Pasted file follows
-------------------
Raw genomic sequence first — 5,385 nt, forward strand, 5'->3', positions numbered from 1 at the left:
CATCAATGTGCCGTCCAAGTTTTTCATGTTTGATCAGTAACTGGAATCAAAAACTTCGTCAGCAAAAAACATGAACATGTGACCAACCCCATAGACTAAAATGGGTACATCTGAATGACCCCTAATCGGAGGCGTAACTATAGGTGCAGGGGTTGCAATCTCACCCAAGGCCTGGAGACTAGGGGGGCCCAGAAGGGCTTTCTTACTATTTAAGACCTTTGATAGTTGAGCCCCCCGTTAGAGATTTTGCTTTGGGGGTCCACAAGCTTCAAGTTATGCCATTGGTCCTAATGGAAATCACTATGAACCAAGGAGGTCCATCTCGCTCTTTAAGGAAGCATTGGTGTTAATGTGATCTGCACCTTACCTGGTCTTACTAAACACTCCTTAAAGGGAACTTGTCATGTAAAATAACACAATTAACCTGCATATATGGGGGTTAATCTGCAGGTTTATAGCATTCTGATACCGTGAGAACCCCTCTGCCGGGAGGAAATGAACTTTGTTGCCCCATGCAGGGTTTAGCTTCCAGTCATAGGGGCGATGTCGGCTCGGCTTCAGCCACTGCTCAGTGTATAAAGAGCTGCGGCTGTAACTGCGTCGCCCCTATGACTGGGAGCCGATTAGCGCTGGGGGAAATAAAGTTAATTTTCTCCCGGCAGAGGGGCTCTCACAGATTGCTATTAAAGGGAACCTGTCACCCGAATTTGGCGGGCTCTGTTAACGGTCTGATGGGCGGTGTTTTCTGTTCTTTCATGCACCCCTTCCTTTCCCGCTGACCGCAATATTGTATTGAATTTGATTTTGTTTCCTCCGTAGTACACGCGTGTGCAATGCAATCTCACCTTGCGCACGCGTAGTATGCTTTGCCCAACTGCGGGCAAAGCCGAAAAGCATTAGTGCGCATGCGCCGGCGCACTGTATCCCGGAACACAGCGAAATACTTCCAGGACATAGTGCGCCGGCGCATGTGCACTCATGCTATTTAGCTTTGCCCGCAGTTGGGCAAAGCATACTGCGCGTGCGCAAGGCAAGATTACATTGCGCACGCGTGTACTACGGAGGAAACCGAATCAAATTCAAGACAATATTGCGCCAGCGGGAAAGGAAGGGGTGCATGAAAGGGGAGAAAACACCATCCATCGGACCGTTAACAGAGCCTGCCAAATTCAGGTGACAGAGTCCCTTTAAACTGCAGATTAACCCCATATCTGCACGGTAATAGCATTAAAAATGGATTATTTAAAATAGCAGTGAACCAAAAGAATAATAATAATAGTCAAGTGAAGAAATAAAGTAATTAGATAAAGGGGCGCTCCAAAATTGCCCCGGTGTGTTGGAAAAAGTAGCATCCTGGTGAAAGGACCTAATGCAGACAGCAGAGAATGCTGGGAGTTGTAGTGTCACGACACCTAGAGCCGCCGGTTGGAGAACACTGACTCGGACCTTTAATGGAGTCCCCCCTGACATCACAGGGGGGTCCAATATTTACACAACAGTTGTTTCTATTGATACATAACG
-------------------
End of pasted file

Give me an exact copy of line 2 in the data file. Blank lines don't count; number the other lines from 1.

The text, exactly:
CATCAATGTGCCGTCCAAGTTTTTCATGTTTGATCAGTAACTGGAATCAAAAACTTCGTCAGCAAAAAACATGAACATGTGACCAACCCCATAGACTAAAATGGGTACATCTGAATGACCCCTAATCGGAGGCGTAACTATAGGTGCAGGGGTTGCAATCTCACCCAAGGCCTGGAGACTAGGGGGGCCCAGAAGGGCTTTCTTACTATTTAAGACCTTTGATAGTTGAGCCCCCCGTTAGAGATTTTGCTTTGGGGGTCCACAAGCTTCAAGTTATGCCATTGGTCCTAATGGAAATCACTATGAACCAAGGAGGTCCATCTCGCTCTTTAAGGAAGCATTGGTGTTAATGTGATCTGCACCTTACCTGGTCTTACTAAACACTCCTTAAAGGGAACTTGTCATGTAAAATAACACAATTAACCTGCATATATGGGGGTTAATCTGCAGGTTTATAGCATTCTGATACCGTGAGAACCCCTCTGCCGGGAGGAAATGAACTTTGTTGCCCCATGCAGGGTTTAGCTTCCAGTCATAGGGGCGATGTCGGCTCGGCTTCAGCCACTGCTCAGTGTATAAAGAGCTGCGGCTGTAACTGCGTCGCCCCTATGACTGGGAGCCGATTAGCGCTGGGGGAAATAAAGTTAATTTTCTCCCGGCAGAGGGGCTCTCACAGATTGCTATTAAAGGGAACCTGTCACCCGAATTTGGCGGGCTCTGTTAACGGTCTGATGGGCGGTGTTTTCTGTTCTTTCATGCACCCCTTCCTTTCCCGCTGACCGCAATATTGTATTGAATTTGATTTTGTTTCCTCCGTAGTACACGCGTGTGCAATGCAATCTCACCTTGCGCACGCGTAGTATGCTTTGCCCAACTGCGGGCAAAGCCGAAAAGCATTAGTGCGCATGCGCCGGCGCACTGTATCCCGGAACACAGCGAAATACTTCCAGGACATAGTGCGCCGGCGCATGTGCACTCATGCTATTTAGCTTTGCCCGCAGTTGGGCAAAGCATACTGCGCGTGCGCAAGGCAAGATTACATTGCGCACGCGTGTACTACGGAGGAAACCGAATCAAATTCAAGACAATATTGCGCCAGCGGGAAAGGAAGGGGTGCATGAAAGGGGAGAAAACACCATCCATCGGACCGTTAACAGAGCCTGCCAAATTCAGGTGACAGAGTCCCTTTAAACTGCAGATTAACCCCATATCTGCACGGTAATAGCATTAAAAATGGATTATTTAAAATAGCAGTGAACCAAAAGAATAATAATAATAGTCAAGTGAAGAAATAAAGTAATTAGATAAAGGGGCGCTCCAAAATTGCCCCGGTGTGTTGGAAAAAGTAGCATCCTGGTGAAAGGACCTAATGCAGACAGCAGAGAATGCTGGGAGTTGTAGTGTCACGACACCTAGAGCCGCCGGTTGGAGAACACTGACTCGGACCTTTAATGGAGTCCCCCCTGACATCACAGGGGGGTCCAATATTTACACAACAGTTGTTTCTATTGATACATAACG